Yarrah Organic Vegan Dog Biscuits
These vegan dog biscuits are ideal for dogs that have difficulty digesting animal proteins, and of course they are preferable to vegan dog parents too! Available in 500g bag.
Availability:Warning: Last items in stock!
The bone shaped biscuits don't contain any meat or animal derivatives. Because the are 100% Organic they are also free from chemical fragrances, colourants and flavours, pesticides and genetically modified nasties.
The large biscuits are ideal for medium and large dogs, but can also be broken in two for smaller dogs. Yarrah also make a smaller biscuit that's great for small dogs.
The vegan dog Biscuits are extremely tasty and highly digestible. 500g
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These vegan dog biscuits are ideal for dogs that have difficulty digesting animal proteins, and of course they are preferable to vegan dog parents too! Fortified with seaweed, spirulina, yeast, spinnach and malt. 250g
Yarrah Dog Vegan Biscuits Ingredients
Wheat*, corn*, glucose syrup from corn*, cellulose, sunflower oil*, calcium, and salt.
* = organic
Yarrah Dog Vegan Biscuits Nutritional Info
Amount per Day
- Small Dog - 3
- Medium Dog - 4
- Large Dog - 5
- Extra Large Dog - 6
- Crude protein 8.8%
- Crude fibre 3.4%
- Crude fat 3.7%
- Crude ash 3.7%
- Moisture 9.5%
- Carbohydrates 70.9%
- Calcium 0.6%
- Phosphorus 0.2%
- Sodium 0.32%
- Magnesium 0.08%
- Salt 0.8%
- Kcal/100g 310
- KJ/100g 1492
Are Yarrah Dog Biscuits Vegan?
Is it organic?
Yes: Yarrah pet food and treats are 100% certified Organic. In the UK, most "Organic" pet foods are not fully certified. This means that the food is not fully traceable and there is no direct relationship between the farm and the pet food company. The farm is not inspected etc. With Yarrah, the certification is to the same level as human Organic food. Everything is done properly!
Why Yarrah Dog Vegan Biscuits are Eco
The aims of organic farming are:
- responsible use of energy and natural resources;
- maintenance of biodiversity;
- preservation of regional ecological balances;
- enhancement of soil fertility;
- maintenance of water quality.
These are very eco! However, Organic farming can use more land and have lower yields, and so whether it can reduce carbon emissions is a subject of debate. The long running study at the Rodale Institute has found that, after a transition period, Organic is more efficient than conventional farming. They say Organic systems:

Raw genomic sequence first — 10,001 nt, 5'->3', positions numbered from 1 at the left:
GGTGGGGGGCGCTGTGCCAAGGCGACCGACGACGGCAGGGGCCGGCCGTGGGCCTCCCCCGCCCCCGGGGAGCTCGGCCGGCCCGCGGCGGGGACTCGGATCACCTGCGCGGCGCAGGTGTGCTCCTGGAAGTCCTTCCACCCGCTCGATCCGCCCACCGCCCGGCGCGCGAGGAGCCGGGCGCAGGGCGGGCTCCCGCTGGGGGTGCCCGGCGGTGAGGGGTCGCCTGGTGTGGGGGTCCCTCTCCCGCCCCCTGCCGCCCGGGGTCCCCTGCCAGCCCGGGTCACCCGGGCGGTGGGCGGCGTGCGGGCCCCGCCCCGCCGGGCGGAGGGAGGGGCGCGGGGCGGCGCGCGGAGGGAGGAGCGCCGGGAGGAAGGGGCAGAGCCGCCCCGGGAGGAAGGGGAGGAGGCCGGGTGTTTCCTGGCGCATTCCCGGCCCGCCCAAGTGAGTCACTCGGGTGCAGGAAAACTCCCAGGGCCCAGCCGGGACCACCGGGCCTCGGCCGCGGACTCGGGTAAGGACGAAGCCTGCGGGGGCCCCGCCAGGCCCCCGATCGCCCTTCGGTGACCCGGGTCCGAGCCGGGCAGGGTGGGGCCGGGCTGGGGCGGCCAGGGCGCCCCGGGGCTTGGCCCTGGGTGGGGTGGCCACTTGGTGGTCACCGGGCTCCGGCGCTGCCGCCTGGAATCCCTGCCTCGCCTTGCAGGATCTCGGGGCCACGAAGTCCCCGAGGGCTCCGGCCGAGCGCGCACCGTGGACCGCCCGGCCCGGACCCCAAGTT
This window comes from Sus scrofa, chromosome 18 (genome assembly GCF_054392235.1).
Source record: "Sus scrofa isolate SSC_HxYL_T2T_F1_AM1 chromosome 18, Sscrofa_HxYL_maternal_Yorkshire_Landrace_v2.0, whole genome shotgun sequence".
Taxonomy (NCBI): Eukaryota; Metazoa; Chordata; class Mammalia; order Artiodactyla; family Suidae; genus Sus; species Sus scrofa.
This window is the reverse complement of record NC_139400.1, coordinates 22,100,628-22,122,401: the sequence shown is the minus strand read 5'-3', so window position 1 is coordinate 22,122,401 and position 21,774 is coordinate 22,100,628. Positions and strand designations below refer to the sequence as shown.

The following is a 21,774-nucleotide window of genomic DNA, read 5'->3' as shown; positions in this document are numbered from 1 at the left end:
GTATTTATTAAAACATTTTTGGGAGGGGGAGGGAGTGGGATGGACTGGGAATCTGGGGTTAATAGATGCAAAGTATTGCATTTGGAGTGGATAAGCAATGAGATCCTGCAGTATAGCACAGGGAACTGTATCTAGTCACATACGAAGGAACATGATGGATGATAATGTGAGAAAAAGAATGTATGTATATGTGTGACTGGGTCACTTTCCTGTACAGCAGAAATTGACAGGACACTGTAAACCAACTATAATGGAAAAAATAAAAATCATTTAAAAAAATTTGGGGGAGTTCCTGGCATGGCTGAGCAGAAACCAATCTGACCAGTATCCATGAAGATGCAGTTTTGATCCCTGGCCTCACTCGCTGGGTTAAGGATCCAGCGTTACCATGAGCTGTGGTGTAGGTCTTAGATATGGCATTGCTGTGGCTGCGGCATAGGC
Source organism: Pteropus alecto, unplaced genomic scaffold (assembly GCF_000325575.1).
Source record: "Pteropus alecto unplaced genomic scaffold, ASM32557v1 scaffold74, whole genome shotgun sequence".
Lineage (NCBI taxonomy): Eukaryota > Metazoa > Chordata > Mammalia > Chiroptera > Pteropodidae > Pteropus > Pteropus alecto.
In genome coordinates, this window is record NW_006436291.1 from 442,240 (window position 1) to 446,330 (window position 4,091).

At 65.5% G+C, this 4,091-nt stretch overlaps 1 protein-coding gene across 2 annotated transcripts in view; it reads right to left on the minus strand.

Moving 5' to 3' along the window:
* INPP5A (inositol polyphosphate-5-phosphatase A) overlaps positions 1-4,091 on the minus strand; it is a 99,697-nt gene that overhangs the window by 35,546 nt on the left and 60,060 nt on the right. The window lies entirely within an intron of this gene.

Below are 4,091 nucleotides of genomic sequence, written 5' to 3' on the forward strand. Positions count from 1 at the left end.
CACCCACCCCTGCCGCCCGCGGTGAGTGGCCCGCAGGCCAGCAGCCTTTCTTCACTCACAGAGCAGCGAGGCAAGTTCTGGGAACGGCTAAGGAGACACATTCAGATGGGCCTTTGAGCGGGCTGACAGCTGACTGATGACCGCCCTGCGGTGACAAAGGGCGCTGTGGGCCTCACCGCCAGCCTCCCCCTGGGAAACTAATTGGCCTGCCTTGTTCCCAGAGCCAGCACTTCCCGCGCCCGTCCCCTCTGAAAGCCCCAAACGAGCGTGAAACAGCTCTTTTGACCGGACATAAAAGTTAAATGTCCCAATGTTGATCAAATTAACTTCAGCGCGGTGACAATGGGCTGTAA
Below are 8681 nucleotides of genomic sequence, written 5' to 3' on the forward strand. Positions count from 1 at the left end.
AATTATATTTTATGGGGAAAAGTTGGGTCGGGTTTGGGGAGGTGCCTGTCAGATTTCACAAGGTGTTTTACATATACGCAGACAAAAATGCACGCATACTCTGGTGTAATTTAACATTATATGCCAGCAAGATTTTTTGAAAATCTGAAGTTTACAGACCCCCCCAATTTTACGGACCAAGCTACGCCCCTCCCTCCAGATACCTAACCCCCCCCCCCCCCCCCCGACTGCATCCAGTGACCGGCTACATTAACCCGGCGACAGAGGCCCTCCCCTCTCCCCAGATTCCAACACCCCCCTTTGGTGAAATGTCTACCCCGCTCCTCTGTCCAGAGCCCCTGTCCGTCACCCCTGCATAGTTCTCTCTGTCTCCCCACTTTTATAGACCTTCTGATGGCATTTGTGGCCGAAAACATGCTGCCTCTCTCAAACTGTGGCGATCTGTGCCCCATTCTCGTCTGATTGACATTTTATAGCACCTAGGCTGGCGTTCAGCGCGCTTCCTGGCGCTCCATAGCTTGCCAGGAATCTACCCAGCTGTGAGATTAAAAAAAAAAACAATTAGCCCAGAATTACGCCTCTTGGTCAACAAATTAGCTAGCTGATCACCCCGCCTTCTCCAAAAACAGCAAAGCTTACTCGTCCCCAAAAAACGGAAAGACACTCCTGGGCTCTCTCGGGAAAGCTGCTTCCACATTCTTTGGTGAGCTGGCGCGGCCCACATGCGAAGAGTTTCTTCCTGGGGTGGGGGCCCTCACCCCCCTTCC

- are competitive with conventional yields after a 5-year transition period
- produce yields up to 40% higher in times of drought
- earn 3-6x greater profits for farmers
- leach no toxic chemicals into waterways
- use 45% less energy
- release 40% fewer carbon emissions
This is all down to soil health. Healthy soils could absorb and hold (sequester) a billion additional tons of carbon each year. Additionally, vegan food is significantly less destructive to the planet and climate. "Moving from current diets to a diet that excludes animal products has transformative potential, reducing food’s land use by [...] 76% [...], including a 19% reduction in arable land; food’s GHG emissions by [...] 49% [...] ; acidification by 50% [...]; eutrophication by 49% [...]; and scarcity-weighted freshwater withdrawals by 19% [...] for a 2010 reference year." - J. Poore and T. Nemecek 2019 [download the article from here] While most studies talk about human food, the impact of our dog or cat's carbon paw print is just as relevant. In some ways, pet food is quite efficient: many pet foods use "surplus" meat that would not be consumed by humans. However, it's still meat and so it's still part of the problem. Also, meat pet food contributes to the unnecessary suffering and destruction of farm animals, as well as to the climate catastrophe. Ultimately, supporting vegan pet food manufacturers now is a positive step for the climate, for animals and producers, whatever the finer points of the argument.
Why Yarrah Dog Vegan Biscuits are Fairly Traded
Yarrah products are manufactured in The Netherlands under comparable labour and health and safety laws to those in the UK. Most ingredients are sourced with in the EU to minimise the food miles, so farmers and farm workers are also covered by the laws. The Organic standard also provides some worker protection, for example with rules designed to protect the workers from pesticides.